It is stunning the hubris that often accompanies wealth. A classic example is the outgoing mayor of New York, a man who apparently knows more about education than those who have dedicated their lives to this holy work.
If Canadians realized the absolutely appalling state of American education they would be physically sick.The seemingly incredible toleration of run down facilities where the young are supposed to be inspired to learn boggles the mind.
Then there is the physical abandonment of the poor (read black and Hispanic) by Chicago’s mayor Rahm Emmanuel. 25% of these kids he maintains are are uneducable. Imagine thrown in the trash can before puberty. What kind of a man is this, never mind that he is the mayor of a city like Chicago.
In possibly the poorest area of my city Toronto, Regent Park’s school Nelson Mandela has just undergone a million dollar facelift. In the States it would become in Chris Hedges words “a sacrifice zone”, a stark place of abandonment. It is to weep and fight against the marketization of education.
The great American educator Jonathan Kozol wrote about this shocking problem in his book Savage Inequalities . Written in 1991, it still reflects the incredible situation. A couple of snippets
Clark Junior High School – East St. Louis
Shalika is small and looks quite young for junior high. In each ear she wears a small enameled pin of Mickey Mouse. “To some degree I do believe,” she says, “that this is caused by press reports. You see a lot about the crimes committed here in East St. Louis when you turn on the TV. Do they show the crimes committed by the government that puts black people here? Why are all the dirty businesses like chemicals and waste disposal here? This is a big country. Couldn’t they find another place to put their poison?”
“Shalika,” the teacher tells me afterward, ” will go to college.”
“Why is it this way?” ask Shalika in a softer voice again. But she doesn’t ask the question as if she is waiting for an answer.
“Is it ‘separate but equal’ then?” I ask. “Have we gone back a hundred years?”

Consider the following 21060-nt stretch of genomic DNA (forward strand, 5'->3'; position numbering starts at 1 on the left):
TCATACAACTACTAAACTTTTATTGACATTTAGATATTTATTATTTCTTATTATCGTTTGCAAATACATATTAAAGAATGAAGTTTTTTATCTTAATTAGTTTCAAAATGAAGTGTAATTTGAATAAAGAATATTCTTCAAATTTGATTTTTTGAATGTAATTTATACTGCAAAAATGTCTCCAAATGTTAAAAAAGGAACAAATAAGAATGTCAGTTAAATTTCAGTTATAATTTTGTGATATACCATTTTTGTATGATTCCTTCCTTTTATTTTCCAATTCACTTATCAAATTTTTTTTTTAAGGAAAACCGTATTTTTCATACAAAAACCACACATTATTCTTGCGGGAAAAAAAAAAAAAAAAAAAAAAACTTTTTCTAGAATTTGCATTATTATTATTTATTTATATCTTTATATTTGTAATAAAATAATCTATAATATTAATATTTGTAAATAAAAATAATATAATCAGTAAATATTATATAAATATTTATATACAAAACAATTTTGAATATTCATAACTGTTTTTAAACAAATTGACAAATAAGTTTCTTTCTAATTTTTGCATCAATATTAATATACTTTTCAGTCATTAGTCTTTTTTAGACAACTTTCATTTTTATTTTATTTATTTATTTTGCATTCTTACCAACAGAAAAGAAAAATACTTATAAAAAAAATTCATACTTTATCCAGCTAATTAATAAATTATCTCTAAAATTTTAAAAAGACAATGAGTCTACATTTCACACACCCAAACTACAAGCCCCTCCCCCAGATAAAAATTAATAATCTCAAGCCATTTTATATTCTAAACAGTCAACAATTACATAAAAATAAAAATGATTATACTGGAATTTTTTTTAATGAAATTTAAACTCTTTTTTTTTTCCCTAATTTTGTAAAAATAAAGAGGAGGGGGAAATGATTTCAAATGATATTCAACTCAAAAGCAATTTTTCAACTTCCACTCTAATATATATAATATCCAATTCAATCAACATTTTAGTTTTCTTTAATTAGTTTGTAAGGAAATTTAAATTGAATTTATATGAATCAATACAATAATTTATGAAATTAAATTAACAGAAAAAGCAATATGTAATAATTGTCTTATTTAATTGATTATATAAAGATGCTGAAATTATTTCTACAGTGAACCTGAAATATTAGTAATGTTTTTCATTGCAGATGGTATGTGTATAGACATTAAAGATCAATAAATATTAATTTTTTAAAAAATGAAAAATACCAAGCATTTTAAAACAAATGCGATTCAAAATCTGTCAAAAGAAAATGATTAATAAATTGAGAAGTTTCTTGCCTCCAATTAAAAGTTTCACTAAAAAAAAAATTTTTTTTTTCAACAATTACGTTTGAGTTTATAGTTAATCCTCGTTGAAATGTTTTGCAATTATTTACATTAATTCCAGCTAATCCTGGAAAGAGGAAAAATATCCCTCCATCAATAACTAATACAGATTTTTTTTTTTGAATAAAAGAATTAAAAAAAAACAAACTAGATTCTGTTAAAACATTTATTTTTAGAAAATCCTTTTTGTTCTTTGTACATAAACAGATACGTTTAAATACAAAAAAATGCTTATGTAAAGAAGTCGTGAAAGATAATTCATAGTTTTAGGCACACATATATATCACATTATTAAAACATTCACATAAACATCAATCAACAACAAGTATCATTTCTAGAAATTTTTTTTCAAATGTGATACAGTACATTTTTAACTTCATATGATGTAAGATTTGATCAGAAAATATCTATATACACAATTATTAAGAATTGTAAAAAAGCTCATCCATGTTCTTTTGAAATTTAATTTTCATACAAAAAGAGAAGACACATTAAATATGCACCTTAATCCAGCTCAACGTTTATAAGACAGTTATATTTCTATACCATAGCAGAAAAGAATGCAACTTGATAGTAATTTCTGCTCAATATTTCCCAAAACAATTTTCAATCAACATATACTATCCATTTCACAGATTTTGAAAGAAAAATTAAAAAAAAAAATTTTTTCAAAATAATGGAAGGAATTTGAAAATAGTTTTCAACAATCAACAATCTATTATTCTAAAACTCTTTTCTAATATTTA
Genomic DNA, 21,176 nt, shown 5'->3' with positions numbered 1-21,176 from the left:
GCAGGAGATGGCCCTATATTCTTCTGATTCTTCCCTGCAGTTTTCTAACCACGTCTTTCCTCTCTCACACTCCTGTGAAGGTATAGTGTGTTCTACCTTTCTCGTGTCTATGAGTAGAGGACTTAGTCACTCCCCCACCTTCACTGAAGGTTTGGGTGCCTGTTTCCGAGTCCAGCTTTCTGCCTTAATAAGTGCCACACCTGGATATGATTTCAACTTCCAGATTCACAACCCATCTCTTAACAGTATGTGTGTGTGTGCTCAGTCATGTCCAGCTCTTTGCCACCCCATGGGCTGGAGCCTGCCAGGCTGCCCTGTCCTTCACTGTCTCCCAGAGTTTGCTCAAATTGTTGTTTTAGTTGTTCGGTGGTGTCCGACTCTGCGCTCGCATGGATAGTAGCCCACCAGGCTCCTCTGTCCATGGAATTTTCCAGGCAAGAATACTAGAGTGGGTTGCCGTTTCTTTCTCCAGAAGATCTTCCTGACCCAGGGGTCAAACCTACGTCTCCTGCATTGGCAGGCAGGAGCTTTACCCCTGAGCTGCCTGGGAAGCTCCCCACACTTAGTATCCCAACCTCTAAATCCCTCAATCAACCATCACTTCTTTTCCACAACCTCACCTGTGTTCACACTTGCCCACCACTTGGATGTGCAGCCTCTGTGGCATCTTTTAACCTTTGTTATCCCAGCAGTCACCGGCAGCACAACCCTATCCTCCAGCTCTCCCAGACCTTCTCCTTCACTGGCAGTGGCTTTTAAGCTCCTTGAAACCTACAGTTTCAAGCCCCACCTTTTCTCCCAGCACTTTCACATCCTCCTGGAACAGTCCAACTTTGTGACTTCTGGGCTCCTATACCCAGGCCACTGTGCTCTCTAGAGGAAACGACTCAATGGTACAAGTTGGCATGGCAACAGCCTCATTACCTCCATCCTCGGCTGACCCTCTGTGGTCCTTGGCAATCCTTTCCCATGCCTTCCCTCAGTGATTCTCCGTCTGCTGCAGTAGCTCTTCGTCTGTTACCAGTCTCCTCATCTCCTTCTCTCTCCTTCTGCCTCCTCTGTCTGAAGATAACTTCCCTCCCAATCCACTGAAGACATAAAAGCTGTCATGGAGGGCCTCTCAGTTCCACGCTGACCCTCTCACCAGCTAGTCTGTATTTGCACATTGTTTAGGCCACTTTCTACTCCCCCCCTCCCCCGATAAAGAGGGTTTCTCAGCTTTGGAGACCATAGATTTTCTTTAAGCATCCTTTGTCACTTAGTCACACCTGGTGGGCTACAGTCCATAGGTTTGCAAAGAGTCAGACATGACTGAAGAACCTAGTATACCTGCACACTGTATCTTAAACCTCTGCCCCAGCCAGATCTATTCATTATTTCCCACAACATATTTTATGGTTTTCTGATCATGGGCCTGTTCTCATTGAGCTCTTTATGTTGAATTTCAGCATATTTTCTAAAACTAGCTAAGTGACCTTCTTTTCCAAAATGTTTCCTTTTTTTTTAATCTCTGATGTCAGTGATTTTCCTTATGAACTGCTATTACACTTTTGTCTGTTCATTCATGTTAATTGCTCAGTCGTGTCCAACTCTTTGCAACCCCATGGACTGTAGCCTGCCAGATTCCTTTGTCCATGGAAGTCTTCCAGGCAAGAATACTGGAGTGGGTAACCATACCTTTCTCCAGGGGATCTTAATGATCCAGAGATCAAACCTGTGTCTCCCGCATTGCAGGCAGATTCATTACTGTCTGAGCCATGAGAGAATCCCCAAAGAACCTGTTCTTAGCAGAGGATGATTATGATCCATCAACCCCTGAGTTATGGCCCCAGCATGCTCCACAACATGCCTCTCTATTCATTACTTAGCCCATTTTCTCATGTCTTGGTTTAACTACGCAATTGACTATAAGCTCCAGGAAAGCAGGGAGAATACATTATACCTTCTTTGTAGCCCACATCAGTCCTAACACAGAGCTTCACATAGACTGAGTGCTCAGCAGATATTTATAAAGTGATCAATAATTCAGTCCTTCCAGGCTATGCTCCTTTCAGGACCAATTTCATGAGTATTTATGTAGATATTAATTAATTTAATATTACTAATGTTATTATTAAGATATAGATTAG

“It is separate. That’s for sure,” the teacher says. She is a short and stocky middle-aged black woman. “Would you want to tell the children it is equal?”
Christopher approaches me at the end of class. The room is too hot. His skin looks warm and his black hair is damp. “Write this down. You asked a question about Martin Luther King. I’m going to say something. All that stuff about ‘the dream’ means nothing to the kids I know in East St. Louis. So far as they’re concerned, he died in vain. He was famous and he lived and gave his speeches and he died and now he’s gone. But we’re still here. Don’t tell students in this school about ‘the dream.’ Go and look into the toilet here if you would like to know what life is like for students in this city.”
Before I leave, I do as Christopher asked and enter a boy’s bathroom. Four of the six toilets do not work. The toilet stalls, which are eaten away by red and brown corrosion, have no doors. The toilets have no seats. One has a rotted wooden stump. There are no paper towels and no soap. Near the door there is a loop of wire with an empty toilet-paper roll.
“This,” says Sister Julia, “is the best school that we have in East St. Louis.
The Savage Inequalities of Public Education in New York – Kozol visits Public School 261, which is inside an old roller skating rink. Once again, he finds children that are forced to learn in a facility that isn’t fit to be inhabited, much less a school. He then visits P.S. 79, which is extremely overcrowded. After viewing these two decrepit schools, he visits Riverdale, P.S. 24. Because of the property value in the houses around Riverdale, the school gets a lot more money than either P.S. 261 or P.S. 79. This chapter than focuses on how money is divvied up to the schools. It appears that the value of the houses in the district for a school determine the amount of money that is put into that school. So, if the houses around P.S. 261 are pretty much worthless, they may only receive around $6,000 per student, or much less. But if the school, like Riverdale, is surrounded by rather expensive houses, the school may receive around $11,000 per student, or more. This disproportion causes a great disparity in the condition of the buildings that the students have to go to. But because some public schools do not receive very much money, most of the urban. black children in New York find themselves going to school in pitiful, run-down buildings, which in turn affects the way they are taught and learn.